William Donaldson, Republican chairman of the Securities and Exchange Commission, is defending his record for breaking down political divisions and obtaining unanimous votes among its commissioners.

According to a report from The Financial Times, the question of unanimity at the Commission arose recently when Richard Shelby (R-Ala.), who is chairman of the Senate Banking Committee, said that some people were "troubled" by recent reform votes that passed by a 3-2 margin. A lack of consensus could jeopardize the Commission's credibility, the Senator implied.

Another Congressman, Mike Crapo (R-Idaho), who serves alongside Shelby on the banking committee, characterized divisions within the Commission over some of the more sensitive reforms as "disturbing."

The Commission consists of three Republicans and two Democrats.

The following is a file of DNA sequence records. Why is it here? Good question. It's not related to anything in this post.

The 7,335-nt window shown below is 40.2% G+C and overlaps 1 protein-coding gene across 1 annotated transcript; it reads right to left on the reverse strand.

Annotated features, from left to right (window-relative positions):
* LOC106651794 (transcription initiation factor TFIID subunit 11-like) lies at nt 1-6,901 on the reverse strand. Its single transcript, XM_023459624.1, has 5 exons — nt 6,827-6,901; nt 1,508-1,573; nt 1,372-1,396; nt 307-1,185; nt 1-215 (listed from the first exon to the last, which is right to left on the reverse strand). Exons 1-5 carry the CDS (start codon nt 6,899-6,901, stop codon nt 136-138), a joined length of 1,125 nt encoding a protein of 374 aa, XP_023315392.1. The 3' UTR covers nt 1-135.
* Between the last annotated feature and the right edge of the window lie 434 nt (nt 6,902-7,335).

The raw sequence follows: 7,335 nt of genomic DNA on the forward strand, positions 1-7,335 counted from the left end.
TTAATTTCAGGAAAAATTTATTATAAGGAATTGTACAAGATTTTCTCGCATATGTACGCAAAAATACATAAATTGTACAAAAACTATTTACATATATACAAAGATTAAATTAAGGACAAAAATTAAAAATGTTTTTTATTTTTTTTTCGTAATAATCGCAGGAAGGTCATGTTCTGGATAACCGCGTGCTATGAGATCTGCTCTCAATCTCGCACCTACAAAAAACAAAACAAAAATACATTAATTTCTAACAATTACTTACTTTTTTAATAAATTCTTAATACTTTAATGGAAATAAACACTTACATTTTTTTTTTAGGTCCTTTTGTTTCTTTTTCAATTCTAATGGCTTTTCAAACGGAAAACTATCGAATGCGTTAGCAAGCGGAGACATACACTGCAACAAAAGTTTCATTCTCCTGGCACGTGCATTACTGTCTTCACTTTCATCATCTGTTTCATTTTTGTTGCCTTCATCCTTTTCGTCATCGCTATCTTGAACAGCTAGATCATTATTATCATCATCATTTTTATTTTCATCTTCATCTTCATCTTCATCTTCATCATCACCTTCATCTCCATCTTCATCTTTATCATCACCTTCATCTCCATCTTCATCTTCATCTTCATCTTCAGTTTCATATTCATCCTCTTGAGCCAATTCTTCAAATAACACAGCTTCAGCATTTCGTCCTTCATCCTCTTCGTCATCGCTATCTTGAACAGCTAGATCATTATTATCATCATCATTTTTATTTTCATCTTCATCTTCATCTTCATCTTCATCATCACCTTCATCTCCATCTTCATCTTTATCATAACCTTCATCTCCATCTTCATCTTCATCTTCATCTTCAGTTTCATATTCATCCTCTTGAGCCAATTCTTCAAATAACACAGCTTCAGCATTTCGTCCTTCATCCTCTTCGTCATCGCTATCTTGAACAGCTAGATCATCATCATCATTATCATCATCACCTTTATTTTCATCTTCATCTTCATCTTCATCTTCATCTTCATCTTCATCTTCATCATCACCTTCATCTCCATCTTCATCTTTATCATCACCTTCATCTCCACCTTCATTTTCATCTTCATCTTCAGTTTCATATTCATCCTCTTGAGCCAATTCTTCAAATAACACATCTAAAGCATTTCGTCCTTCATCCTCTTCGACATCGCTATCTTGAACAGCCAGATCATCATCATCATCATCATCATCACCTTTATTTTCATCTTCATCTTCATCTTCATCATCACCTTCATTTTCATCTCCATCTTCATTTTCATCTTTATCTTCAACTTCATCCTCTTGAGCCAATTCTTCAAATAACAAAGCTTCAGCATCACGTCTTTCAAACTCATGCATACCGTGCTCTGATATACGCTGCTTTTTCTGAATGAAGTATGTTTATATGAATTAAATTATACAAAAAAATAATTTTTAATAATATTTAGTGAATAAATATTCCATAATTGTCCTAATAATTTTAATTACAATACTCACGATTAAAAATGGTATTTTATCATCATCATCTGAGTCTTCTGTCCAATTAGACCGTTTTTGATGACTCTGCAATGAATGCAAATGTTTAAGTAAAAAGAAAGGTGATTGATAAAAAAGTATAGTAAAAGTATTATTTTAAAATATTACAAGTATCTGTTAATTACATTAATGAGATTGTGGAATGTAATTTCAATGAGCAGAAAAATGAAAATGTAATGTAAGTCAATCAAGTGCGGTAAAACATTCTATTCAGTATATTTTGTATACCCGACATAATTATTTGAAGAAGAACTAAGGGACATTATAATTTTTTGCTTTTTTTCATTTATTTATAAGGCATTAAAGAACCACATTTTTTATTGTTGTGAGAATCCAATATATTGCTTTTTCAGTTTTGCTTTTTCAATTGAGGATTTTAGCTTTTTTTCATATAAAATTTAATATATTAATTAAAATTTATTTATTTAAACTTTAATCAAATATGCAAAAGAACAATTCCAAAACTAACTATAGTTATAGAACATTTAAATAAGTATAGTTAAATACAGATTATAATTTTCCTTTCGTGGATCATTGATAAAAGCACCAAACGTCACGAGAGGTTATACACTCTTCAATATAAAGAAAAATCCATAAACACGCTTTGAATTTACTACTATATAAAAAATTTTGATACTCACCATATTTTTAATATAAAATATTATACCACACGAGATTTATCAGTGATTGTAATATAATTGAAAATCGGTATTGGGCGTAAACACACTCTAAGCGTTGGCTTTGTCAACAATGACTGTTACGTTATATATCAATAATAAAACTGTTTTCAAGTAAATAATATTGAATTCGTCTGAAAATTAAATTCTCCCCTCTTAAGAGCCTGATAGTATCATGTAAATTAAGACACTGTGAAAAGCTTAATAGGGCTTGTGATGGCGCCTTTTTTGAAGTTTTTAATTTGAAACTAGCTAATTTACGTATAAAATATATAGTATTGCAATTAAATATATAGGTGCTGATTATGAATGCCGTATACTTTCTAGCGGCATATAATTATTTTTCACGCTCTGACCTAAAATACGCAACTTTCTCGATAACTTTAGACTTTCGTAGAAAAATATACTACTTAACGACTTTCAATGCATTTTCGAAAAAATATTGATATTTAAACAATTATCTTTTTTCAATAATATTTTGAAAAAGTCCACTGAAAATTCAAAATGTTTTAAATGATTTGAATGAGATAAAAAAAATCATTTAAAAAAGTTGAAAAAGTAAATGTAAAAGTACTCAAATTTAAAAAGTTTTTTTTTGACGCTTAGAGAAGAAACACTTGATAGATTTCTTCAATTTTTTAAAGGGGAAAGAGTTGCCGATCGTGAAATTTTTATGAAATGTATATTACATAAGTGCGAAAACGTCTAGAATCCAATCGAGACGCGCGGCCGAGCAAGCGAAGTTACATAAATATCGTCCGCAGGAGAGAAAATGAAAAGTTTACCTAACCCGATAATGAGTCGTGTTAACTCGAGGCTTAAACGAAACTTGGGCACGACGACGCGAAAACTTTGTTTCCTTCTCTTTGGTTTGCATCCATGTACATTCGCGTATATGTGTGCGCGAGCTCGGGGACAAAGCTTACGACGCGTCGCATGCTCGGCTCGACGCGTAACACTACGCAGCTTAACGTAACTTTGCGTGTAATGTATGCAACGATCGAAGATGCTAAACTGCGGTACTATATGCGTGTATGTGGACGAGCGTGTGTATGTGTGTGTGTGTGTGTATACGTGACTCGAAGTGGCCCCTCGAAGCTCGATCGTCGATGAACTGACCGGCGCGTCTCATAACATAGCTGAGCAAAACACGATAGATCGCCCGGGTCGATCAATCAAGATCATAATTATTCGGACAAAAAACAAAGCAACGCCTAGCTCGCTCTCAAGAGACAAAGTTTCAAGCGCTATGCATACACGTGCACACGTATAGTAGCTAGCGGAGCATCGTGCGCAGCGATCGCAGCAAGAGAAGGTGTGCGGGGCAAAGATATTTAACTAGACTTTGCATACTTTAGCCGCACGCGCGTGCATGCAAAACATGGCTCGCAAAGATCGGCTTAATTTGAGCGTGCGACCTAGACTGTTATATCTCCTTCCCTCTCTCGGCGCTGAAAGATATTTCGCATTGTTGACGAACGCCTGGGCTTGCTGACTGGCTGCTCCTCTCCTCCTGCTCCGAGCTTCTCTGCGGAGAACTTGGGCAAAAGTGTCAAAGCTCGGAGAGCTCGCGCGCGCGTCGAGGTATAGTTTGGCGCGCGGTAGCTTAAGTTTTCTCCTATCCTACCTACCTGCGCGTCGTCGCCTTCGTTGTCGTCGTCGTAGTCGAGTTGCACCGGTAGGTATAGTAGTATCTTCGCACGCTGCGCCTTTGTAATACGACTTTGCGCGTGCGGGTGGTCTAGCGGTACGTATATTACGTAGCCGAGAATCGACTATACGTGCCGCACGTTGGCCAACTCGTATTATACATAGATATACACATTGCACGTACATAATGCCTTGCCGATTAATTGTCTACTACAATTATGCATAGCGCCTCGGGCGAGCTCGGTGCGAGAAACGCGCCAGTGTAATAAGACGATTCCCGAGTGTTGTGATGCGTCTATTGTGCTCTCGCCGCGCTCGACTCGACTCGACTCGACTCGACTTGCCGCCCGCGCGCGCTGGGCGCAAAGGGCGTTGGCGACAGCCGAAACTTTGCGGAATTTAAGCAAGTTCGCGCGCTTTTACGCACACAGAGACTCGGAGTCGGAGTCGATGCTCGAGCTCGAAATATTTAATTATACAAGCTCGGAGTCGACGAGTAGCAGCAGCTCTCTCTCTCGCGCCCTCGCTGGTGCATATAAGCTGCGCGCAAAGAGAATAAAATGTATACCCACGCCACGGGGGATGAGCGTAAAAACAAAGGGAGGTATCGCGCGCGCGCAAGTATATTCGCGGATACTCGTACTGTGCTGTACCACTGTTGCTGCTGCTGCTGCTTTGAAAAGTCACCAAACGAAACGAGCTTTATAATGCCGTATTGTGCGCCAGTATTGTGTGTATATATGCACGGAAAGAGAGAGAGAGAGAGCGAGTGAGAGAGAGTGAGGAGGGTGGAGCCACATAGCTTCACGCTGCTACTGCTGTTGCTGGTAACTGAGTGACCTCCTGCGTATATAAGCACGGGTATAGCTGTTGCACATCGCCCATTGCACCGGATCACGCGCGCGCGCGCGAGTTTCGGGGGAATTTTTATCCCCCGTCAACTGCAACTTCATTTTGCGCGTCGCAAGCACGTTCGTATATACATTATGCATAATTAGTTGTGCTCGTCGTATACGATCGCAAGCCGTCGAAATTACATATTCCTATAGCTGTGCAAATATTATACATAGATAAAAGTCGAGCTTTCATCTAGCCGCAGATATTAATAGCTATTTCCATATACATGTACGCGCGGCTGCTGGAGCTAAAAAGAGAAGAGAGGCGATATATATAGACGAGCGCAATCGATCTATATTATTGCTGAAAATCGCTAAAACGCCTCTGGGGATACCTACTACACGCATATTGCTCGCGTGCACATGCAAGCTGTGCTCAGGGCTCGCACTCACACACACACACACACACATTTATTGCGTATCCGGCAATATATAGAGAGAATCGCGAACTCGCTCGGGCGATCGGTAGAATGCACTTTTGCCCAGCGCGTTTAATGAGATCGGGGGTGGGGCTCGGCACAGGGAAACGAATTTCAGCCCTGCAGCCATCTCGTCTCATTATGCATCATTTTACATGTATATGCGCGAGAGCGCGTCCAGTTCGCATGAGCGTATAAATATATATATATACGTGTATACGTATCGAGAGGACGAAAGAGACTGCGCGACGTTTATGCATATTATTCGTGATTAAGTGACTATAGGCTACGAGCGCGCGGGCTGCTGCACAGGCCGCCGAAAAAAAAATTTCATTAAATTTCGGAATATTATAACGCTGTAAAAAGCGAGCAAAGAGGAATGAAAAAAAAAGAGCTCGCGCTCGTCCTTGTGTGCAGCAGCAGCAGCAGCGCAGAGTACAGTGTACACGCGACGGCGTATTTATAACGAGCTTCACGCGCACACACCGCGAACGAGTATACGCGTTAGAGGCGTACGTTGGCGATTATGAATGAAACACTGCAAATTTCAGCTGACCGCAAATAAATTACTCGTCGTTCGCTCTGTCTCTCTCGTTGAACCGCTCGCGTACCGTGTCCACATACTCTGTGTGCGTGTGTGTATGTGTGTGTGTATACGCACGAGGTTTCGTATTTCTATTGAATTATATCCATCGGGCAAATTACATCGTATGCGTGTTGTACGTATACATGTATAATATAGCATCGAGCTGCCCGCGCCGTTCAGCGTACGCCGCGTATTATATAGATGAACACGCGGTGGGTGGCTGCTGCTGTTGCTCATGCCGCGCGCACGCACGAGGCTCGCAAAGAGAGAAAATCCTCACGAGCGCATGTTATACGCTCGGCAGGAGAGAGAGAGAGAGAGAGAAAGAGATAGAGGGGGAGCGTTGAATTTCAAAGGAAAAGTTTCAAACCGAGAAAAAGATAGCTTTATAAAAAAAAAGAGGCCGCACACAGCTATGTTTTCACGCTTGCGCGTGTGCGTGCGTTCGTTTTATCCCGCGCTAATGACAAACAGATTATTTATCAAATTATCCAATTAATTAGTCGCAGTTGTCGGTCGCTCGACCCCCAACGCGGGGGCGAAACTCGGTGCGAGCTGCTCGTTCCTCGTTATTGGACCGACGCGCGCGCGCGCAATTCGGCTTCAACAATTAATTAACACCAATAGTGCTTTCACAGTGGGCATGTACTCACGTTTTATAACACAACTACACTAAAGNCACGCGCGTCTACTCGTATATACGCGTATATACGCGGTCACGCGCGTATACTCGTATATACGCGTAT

While Donaldson suggested to the senators that perhaps the more contentious issues should draw opposing viewpoints, he added that he has worked "very, very hard" to achieve consensus among the commissioners and insisted that recent reforms will enhance investor protection.

Reiterating a point he raised during an Investment Company Institute conference earlier this year, Donaldson also told the senators that of the 3,000 votes that have taken place under his watch, 98% were unanimous.

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